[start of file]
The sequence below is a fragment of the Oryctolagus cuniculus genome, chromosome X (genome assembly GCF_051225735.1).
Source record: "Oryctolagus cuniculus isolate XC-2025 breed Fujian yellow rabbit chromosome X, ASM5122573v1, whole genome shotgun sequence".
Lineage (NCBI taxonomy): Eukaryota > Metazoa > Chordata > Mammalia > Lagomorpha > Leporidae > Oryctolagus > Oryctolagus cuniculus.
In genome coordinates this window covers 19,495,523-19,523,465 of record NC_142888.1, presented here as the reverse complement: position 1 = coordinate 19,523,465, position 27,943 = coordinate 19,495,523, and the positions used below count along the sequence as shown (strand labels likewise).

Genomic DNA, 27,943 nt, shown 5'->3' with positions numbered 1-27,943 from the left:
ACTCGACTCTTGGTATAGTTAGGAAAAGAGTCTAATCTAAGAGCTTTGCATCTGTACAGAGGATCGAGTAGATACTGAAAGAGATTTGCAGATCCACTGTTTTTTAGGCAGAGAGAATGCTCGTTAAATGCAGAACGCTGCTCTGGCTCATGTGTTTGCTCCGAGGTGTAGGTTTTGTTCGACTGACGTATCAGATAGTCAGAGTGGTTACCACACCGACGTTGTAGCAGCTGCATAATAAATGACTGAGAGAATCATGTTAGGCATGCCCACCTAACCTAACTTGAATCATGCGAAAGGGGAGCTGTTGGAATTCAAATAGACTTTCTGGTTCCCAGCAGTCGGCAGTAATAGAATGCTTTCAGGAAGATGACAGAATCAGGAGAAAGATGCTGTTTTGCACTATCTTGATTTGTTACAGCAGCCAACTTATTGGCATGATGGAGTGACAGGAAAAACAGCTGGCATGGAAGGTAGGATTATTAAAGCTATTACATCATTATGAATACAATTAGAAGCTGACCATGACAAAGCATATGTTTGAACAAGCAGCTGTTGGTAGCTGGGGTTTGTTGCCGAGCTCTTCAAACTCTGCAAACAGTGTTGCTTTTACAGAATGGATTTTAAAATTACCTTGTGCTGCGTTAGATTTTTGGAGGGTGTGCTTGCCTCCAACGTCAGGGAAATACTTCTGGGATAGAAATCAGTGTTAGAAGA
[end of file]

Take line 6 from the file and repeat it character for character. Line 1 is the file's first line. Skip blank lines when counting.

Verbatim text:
ACTCGACTCTTGGTATAGTTAGGAAAAGAGTCTAATCTAAGAGCTTTGCATCTGTACAGAGGATCGAGTAGATACTGAAAGAGATTTGCAGATCCACTGTTTTTTAGGCAGAGAGAATGCTCGTTAAATGCAGAACGCTGCTCTGGCTCATGTGTTTGCTCCGAGGTGTAGGTTTTGTTCGACTGACGTATCAGATAGTCAGAGTGGTTACCACACCGACGTTGTAGCAGCTGCATAATAAATGACTGAGAGAATCATGTTAGGCATGCCCACCTAACCTAACTTGAATCATGCGAAAGGGGAGCTGTTGGAATTCAAATAGACTTTCTGGTTCCCAGCAGTCGGCAGTAATAGAATGCTTTCAGGAAGATGACAGAATCAGGAGAAAGATGCTGTTTTGCACTATCTTGATTTGTTACAGCAGCCAACTTATTGGCATGATGGAGTGACAGGAAAAACAGCTGGCATGGAAGGTAGGATTATTAAAGCTATTACATCATTATGAATACAATTAGAAGCTGACCATGACAAAGCATATGTTTGAACAAGCAGCTGTTGGTAGCTGGGGTTTGTTGCCGAGCTCTTCAAACTCTGCAAACAGTGTTGCTTTTACAGAATGGATTTTAAAATTACCTTGTGCTGCGTTAGATTTTTGGAGGGTGTGCTTGCCTCCAACGTCAGGGAAATACTTCTGGGATAGAAATCAGTGTTAGAAGA